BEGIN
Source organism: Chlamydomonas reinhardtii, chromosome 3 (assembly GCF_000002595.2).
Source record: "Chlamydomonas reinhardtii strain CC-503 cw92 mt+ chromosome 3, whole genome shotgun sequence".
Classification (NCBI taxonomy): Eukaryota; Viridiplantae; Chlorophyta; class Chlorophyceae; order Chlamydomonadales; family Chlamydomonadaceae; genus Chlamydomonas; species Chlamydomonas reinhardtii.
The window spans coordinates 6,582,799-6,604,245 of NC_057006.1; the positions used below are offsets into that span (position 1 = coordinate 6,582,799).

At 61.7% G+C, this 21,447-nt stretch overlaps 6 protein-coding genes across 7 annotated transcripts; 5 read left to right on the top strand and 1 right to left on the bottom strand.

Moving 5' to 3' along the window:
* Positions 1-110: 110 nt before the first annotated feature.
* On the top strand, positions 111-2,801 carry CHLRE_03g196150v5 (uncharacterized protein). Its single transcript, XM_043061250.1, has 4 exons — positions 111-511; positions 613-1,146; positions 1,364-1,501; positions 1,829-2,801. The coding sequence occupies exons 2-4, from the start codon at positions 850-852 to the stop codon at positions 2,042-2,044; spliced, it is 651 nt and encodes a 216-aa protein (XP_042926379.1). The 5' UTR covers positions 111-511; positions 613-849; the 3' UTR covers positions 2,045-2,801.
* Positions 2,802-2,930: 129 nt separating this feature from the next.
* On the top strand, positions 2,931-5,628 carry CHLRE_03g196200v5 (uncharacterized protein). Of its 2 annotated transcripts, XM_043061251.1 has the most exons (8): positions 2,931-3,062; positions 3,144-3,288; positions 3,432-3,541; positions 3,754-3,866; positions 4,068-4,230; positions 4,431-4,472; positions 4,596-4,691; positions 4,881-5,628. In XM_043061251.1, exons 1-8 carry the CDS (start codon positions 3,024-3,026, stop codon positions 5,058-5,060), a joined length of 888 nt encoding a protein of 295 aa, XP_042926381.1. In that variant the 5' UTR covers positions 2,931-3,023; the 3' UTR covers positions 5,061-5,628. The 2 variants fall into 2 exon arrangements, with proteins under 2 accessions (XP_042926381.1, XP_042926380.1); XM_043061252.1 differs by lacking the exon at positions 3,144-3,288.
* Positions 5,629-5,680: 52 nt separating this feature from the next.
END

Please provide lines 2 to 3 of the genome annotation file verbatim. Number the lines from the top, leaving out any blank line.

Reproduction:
Source record: "Chlamydomonas reinhardtii strain CC-503 cw92 mt+ chromosome 3, whole genome shotgun sequence".
Classification (NCBI taxonomy): Eukaryota; Viridiplantae; Chlorophyta; class Chlorophyceae; order Chlamydomonadales; family Chlamydomonadaceae; genus Chlamydomonas; species Chlamydomonas reinhardtii.